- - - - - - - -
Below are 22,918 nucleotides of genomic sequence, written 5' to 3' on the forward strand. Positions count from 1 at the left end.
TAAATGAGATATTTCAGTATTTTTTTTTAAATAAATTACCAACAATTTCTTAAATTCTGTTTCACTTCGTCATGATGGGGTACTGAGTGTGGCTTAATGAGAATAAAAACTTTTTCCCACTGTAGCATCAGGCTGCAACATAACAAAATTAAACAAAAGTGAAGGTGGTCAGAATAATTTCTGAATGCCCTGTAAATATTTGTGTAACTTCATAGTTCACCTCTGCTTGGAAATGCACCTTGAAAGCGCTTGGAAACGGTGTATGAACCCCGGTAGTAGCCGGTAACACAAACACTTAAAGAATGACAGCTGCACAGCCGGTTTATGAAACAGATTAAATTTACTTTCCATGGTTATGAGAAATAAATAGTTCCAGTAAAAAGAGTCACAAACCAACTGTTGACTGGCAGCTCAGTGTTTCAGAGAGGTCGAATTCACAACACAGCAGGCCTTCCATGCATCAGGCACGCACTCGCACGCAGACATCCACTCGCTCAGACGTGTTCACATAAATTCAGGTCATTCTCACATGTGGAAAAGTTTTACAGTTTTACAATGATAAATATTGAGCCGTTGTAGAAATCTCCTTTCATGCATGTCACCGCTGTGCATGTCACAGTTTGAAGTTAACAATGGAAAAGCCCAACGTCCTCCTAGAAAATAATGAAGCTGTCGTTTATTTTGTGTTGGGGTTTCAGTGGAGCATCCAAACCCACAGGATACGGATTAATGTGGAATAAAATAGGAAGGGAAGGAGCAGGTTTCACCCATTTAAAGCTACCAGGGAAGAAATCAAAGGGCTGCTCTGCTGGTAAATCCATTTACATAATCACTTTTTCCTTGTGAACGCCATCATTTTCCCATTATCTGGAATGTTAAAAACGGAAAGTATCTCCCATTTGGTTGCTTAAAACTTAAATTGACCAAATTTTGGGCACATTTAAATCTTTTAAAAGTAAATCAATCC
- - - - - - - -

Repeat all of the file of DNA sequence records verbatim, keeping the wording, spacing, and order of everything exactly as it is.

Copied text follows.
Below are 22,918 nucleotides of genomic sequence, written 5' to 3' on the forward strand. Positions count from 1 at the left end.
TAAATGAGATATTTCAGTATTTTTTTTTAAATAAATTACCAACAATTTCTTAAATTCTGTTTCACTTCGTCATGATGGGGTACTGAGTGTGGCTTAATGAGAATAAAAACTTTTTCCCACTGTAGCATCAGGCTGCAACATAACAAAATTAAACAAAAGTGAAGGTGGTCAGAATAATTTCTGAATGCCCTGTAAATATTTGTGTAACTTCATAGTTCACCTCTGCTTGGAAATGCACCTTGAAAGCGCTTGGAAACGGTGTATGAACCCCGGTAGTAGCCGGTAACACAAACACTTAAAGAATGACAGCTGCACAGCCGGTTTATGAAACAGATTAAATTTACTTTCCATGGTTATGAGAAATAAATAGTTCCAGTAAAAAGAGTCACAAACCAACTGTTGACTGGCAGCTCAGTGTTTCAGAGAGGTCGAATTCACAACACAGCAGGCCTTCCATGCATCAGGCACGCACTCGCACGCAGACATCCACTCGCTCAGACGTGTTCACATAAATTCAGGTCATTCTCACATGTGGAAAAGTTTTACAGTTTTACAATGATAAATATTGAGCCGTTGTAGAAATCTCCTTTCATGCATGTCACCGCTGTGCATGTCACAGTTTGAAGTTAACAATGGAAAAGCCCAACGTCCTCCTAGAAAATAATGAAGCTGTCGTTTATTTTGTGTTGGGGTTTCAGTGGAGCATCCAAACCCACAGGATACGGATTAATGTGGAATAAAATAGGAAGGGAAGGAGCAGGTTTCACCCATTTAAAGCTACCAGGGAAGAAATCAAAGGGCTGCTCTGCTGGTAAATCCATTTACATAATCACTTTTTCCTTGTGAACGCCATCATTTTCCCATTATCTGGAATGTTAAAAACGGAAAGTATCTCCCATTTGGTTGCTTAAAACTTAAATTGACCAAATTTTGGGCACATTTAAATCTTTTAAAAGTAAATCAATCC